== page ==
The midway point of the season is the perfect time for an Ohio State football awards show. Hollywood has the Oscars. Television has the Emmys. Music has the Grammys. Broadway has the Tonys.
The Buckeyes get the Dispatchys. Sure, it’s a dumb name that may or may not have been originated by OSU beat writer Joey Kaufman, my compadre on the BuckeyeXtra podcast (we discuss the awards on the latest edition; check it out on iTunes). But dumb or not, winning a Dispatchy is serious stuff. No one wants to be the Glenn Close of Ohio State football.
Let’s skip the opening number and go straight to the awards presentation. Time to hand out those paper mache replicas of the neon Dispatch sign that sits atop the paper’s former location at 34 S. 3rd St.
Best performance by an offensive lineman. Nominees: center Josh Myers; right tackle Branden Bowen; left guard Jonah Jackson.
The envelope please …
Winner: Bowen. A close call. Myers has exceled as the quarterback of the O-line and Jackson has transitioned smoothly into the group after transferring from Rutgers. But Bowen is both a load to deal with and a feel-good story. He missed all of last year while recovering from a broken leg and instead of disappearing down the depth chart worked his way back into a starting role.
Best performance by a wide receiver. Nominees: Chris Olave; Binjimen Victor; K.J. Hill.
Winner: Olave. Another tough decision. Hill leads the team with 27 catches; Olave has 16. Both have four touchdowns. Victor has 18 and three. But Olave is just so natural at what he does. The Tom Hanks of Zone 6. Facing third-and-8 with the game on the line? Olave is our guy.
Best performance by an offensive skill player. Nominees: Justin Fields; J.K. Dobbins; Olave.
Winner: Fields. If we could split the Dispatchy down the middle this would be the category to do it. Dobbins (826 yards rushing; 137.7 average per game) is the heart and identity of the offense. His toughness allows the Buckeyes to play power football and not become a pass-first (Big 12) finesse team. But Fields is the brain of the operation. Without him, nothing works. He has the accuracy (18 passing touchdowns against one interception) and running chops (283 yards) to make him a true dual threat.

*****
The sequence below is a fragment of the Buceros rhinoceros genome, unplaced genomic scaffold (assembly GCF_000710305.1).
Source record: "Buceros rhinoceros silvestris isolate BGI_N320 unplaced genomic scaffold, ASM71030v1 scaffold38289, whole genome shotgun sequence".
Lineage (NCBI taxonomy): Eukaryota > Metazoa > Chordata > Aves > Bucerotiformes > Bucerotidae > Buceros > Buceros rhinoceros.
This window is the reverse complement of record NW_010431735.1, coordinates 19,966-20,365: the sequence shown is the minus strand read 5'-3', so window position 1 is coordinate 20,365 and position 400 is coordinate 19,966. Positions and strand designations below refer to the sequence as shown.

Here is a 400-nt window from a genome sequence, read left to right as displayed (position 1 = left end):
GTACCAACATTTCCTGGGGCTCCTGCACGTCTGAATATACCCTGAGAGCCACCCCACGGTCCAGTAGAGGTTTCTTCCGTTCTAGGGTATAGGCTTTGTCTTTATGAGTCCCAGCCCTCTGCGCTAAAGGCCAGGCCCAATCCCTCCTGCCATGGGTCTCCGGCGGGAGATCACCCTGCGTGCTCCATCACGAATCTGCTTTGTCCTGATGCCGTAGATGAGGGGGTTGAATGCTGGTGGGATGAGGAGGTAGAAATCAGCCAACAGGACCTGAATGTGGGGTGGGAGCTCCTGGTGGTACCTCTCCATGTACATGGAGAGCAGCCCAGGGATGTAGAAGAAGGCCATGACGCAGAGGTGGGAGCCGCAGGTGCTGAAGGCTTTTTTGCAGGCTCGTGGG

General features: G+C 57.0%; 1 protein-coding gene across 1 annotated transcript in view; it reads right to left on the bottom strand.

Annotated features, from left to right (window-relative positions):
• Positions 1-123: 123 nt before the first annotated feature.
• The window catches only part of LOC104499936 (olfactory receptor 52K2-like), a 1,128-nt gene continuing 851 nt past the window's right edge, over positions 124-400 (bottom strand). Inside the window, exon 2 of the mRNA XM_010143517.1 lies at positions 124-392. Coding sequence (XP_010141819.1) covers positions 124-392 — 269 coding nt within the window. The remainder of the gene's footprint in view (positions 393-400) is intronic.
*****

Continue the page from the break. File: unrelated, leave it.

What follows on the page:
Best performance by a defensive lineman. Nominees: Chase Young; Tyreke Smith; Zach Harrison.
Winner: Duh. Young has 8½ sacks and three forced fumbles, but that only begins to describe his impact on the defense. The linebackers and defensive backs are better with him doing his thing. Kaufman thinks Smith deserves a “best supporting” award, considering his limited playing time due to injury. “He’s been dinged up but when he has played he’s flashed a lot,” Kaufman said. As for Harrison, expect the true freshman from Olentangy Orange to receive even more screen time over the second half of the season.
Best performance by a defensive back. Nominations: Jeff Okudah; Shaun Wade; Damon Arnette.
Winner: If Young is the Daniel Day-Lewis of the defense — a shoo-in come awards season — Okudah is Leo DiCaprio, one of the best in the business. The junior takes away half the field, so hesitant are offenses to throw his way. Wade is a monster both in run support and in having the strength and agility to cover both wide receivers and tight ends. Arnette almost left early for the NFL, so we decided to recognize him in an unpaid role.
Best performance by a linebacker. Nominations: Malik Harrison; Pete Werner; Baron Browning.
Winner: Harrison. “He’s a guy who is always around the ball, and last year it didn’t seem the linebackers were always near the ball,” Kaufman said. “In terms of bottling stuff up, which has been the M.O. of this defense so far, he is the representative of that.” I like Werner a lot; really strong in pass coverage. Browning, meanwhile, might be the most improved player on either side of the ball.
Best director (coach). Nominees: defensive co-coordinator Jeff Hafley; head coach Ryan Day; quarterbacks coach Mike Yurcich; defensive line coach Larry Johnson.
Winner: Day. Hafley gets beat out by the bigger name, despite organizing a defense that has not allowed a play of 75 yards or longer, compared to the four allowed through six games last season. Day is doing more with this team than even Urban Meyer would have. Yurcich deserves credit for how he has managed Fields, keeping the first-year starter balanced by talking him off ledges between series. Johnson could win the Dispatchy every season, but gets overlooked in voting because the D-line always has so much talent.
That’s it, except for Best Picture. The entire defensive cast pulled together to help make “Return of the Silver Bullets” a smash hit. Let’s see how the sequel fares in stadium theaters over the second half of the season.